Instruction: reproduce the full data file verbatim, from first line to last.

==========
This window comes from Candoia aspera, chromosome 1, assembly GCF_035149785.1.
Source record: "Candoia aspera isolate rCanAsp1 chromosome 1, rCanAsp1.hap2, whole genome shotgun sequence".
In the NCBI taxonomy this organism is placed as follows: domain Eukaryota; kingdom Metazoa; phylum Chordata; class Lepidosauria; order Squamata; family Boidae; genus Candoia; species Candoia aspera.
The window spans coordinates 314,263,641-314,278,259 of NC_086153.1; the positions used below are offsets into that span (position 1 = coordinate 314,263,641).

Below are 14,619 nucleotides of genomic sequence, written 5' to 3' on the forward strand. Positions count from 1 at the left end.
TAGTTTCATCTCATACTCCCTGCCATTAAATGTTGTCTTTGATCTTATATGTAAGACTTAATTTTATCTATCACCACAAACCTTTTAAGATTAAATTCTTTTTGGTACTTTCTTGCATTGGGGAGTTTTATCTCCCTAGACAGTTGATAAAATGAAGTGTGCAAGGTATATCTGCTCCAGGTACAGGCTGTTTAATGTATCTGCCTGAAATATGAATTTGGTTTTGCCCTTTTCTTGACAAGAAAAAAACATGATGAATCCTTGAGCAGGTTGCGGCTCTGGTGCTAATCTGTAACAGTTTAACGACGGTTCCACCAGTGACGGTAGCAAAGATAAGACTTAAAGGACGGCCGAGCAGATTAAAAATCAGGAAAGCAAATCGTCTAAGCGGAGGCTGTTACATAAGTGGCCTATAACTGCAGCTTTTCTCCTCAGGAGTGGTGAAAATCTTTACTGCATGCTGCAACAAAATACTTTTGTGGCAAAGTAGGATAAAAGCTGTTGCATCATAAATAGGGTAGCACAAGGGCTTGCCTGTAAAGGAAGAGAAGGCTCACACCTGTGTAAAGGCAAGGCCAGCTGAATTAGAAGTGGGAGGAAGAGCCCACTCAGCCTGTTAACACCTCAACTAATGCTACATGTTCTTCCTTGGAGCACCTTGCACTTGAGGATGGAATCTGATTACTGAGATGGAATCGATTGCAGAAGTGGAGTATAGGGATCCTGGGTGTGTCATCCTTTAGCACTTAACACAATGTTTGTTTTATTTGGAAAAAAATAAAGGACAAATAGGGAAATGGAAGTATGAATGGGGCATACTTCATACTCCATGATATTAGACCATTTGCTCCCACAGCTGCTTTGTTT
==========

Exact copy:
This window comes from Candoia aspera, chromosome 1, assembly GCF_035149785.1.
Source record: "Candoia aspera isolate rCanAsp1 chromosome 1, rCanAsp1.hap2, whole genome shotgun sequence".
In the NCBI taxonomy this organism is placed as follows: domain Eukaryota; kingdom Metazoa; phylum Chordata; class Lepidosauria; order Squamata; family Boidae; genus Candoia; species Candoia aspera.
The window spans coordinates 314,263,641-314,278,259 of NC_086153.1; the positions used below are offsets into that span (position 1 = coordinate 314,263,641).

Below are 14,619 nucleotides of genomic sequence, written 5' to 3' on the forward strand. Positions count from 1 at the left end.
TAGTTTCATCTCATACTCCCTGCCATTAAATGTTGTCTTTGATCTTATATGTAAGACTTAATTTTATCTATCACCACAAACCTTTTAAGATTAAATTCTTTTTGGTACTTTCTTGCATTGGGGAGTTTTATCTCCCTAGACAGTTGATAAAATGAAGTGTGCAAGGTATATCTGCTCCAGGTACAGGCTGTTTAATGTATCTGCCTGAAATATGAATTTGGTTTTGCCCTTTTCTTGACAAGAAAAAAACATGATGAATCCTTGAGCAGGTTGCGGCTCTGGTGCTAATCTGTAACAGTTTAACGACGGTTCCACCAGTGACGGTAGCAAAGATAAGACTTAAAGGACGGCCGAGCAGATTAAAAATCAGGAAAGCAAATCGTCTAAGCGGAGGCTGTTACATAAGTGGCCTATAACTGCAGCTTTTCTCCTCAGGAGTGGTGAAAATCTTTACTGCATGCTGCAACAAAATACTTTTGTGGCAAAGTAGGATAAAAGCTGTTGCATCATAAATAGGGTAGCACAAGGGCTTGCCTGTAAAGGAAGAGAAGGCTCACACCTGTGTAAAGGCAAGGCCAGCTGAATTAGAAGTGGGAGGAAGAGCCCACTCAGCCTGTTAACACCTCAACTAATGCTACATGTTCTTCCTTGGAGCACCTTGCACTTGAGGATGGAATCTGATTACTGAGATGGAATCGATTGCAGAAGTGGAGTATAGGGATCCTGGGTGTGTCATCCTTTAGCACTTAACACAATGTTTGTTTTATTTGGAAAAAAATAAAGGACAAATAGGGAAATGGAAGTATGAATGGGGCATACTTCATACTCCATGATATTAGACCATTTGCTCCCACAGCTGCTTTGTTT